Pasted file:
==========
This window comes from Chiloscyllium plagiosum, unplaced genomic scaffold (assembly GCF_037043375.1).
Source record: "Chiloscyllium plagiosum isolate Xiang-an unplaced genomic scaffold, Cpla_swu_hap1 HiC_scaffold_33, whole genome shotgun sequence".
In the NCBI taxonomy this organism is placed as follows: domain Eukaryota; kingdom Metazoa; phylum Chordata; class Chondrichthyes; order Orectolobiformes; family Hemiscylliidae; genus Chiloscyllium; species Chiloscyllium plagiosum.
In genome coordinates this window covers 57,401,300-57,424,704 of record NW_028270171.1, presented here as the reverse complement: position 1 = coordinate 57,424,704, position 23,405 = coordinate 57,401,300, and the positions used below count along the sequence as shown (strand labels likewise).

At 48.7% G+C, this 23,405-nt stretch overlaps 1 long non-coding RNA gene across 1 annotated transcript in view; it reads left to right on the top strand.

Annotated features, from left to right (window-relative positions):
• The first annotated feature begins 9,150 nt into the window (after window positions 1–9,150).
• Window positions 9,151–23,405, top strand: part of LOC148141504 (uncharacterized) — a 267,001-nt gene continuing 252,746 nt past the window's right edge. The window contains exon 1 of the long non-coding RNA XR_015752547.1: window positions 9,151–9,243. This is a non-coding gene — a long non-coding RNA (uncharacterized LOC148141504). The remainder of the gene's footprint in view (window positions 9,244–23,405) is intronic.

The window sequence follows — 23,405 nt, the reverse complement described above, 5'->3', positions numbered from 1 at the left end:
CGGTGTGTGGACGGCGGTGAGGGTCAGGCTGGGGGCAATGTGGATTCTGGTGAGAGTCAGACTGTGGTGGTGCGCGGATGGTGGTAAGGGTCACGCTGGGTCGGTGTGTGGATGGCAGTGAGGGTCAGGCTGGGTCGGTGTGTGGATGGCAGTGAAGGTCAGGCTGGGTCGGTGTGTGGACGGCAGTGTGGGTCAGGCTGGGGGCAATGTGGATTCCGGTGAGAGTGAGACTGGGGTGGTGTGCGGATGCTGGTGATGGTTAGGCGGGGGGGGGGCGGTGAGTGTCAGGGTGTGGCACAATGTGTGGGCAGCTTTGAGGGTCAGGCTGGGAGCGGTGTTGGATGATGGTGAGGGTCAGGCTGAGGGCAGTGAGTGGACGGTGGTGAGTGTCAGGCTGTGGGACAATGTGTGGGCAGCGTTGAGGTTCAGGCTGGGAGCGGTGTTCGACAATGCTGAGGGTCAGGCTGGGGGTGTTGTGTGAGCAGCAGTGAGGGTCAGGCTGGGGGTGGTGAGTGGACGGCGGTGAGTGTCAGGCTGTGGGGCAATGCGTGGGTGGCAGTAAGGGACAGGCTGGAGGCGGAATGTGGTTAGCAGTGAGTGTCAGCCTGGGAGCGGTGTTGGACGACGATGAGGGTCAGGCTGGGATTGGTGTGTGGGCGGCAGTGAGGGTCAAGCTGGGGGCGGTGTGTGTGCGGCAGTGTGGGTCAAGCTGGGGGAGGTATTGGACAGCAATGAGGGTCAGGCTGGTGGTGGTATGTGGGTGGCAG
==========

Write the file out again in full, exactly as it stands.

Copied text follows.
This window comes from Chiloscyllium plagiosum, unplaced genomic scaffold (assembly GCF_037043375.1).
Source record: "Chiloscyllium plagiosum isolate Xiang-an unplaced genomic scaffold, Cpla_swu_hap1 HiC_scaffold_33, whole genome shotgun sequence".
In the NCBI taxonomy this organism is placed as follows: domain Eukaryota; kingdom Metazoa; phylum Chordata; class Chondrichthyes; order Orectolobiformes; family Hemiscylliidae; genus Chiloscyllium; species Chiloscyllium plagiosum.
In genome coordinates this window covers 57,401,300-57,424,704 of record NW_028270171.1, presented here as the reverse complement: position 1 = coordinate 57,424,704, position 23,405 = coordinate 57,401,300, and the positions used below count along the sequence as shown (strand labels likewise).

At 48.7% G+C, this 23,405-nt stretch overlaps 1 long non-coding RNA gene across 1 annotated transcript in view; it reads left to right on the top strand.

Annotated features, from left to right (window-relative positions):
• The first annotated feature begins 9,150 nt into the window (after window positions 1–9,150).
• Window positions 9,151–23,405, top strand: part of LOC148141504 (uncharacterized) — a 267,001-nt gene continuing 252,746 nt past the window's right edge. The window contains exon 1 of the long non-coding RNA XR_015752547.1: window positions 9,151–9,243. This is a non-coding gene — a long non-coding RNA (uncharacterized LOC148141504). The remainder of the gene's footprint in view (window positions 9,244–23,405) is intronic.

The window sequence follows — 23,405 nt, the reverse complement described above, 5'->3', positions numbered from 1 at the left end:
CGGTGTGTGGACGGCGGTGAGGGTCAGGCTGGGGGCAATGTGGATTCTGGTGAGAGTCAGACTGTGGTGGTGCGCGGATGGTGGTAAGGGTCACGCTGGGTCGGTGTGTGGATGGCAGTGAGGGTCAGGCTGGGTCGGTGTGTGGATGGCAGTGAAGGTCAGGCTGGGTCGGTGTGTGGACGGCAGTGTGGGTCAGGCTGGGGGCAATGTGGATTCCGGTGAGAGTGAGACTGGGGTGGTGTGCGGATGCTGGTGATGGTTAGGCGGGGGGGGGGCGGTGAGTGTCAGGGTGTGGCACAATGTGTGGGCAGCTTTGAGGGTCAGGCTGGGAGCGGTGTTGGATGATGGTGAGGGTCAGGCTGAGGGCAGTGAGTGGACGGTGGTGAGTGTCAGGCTGTGGGACAATGTGTGGGCAGCGTTGAGGTTCAGGCTGGGAGCGGTGTTCGACAATGCTGAGGGTCAGGCTGGGGGTGTTGTGTGAGCAGCAGTGAGGGTCAGGCTGGGGGTGGTGAGTGGACGGCGGTGAGTGTCAGGCTGTGGGGCAATGCGTGGGTGGCAGTAAGGGACAGGCTGGAGGCGGAATGTGGTTAGCAGTGAGTGTCAGCCTGGGAGCGGTGTTGGACGACGATGAGGGTCAGGCTGGGATTGGTGTGTGGGCGGCAGTGAGGGTCAAGCTGGGGGCGGTGTGTGTGCGGCAGTGTGGGTCAAGCTGGGGGAGGTATTGGACAGCAATGAGGGTCAGGCTGGTGGTGGTATGTGGGTGGCAG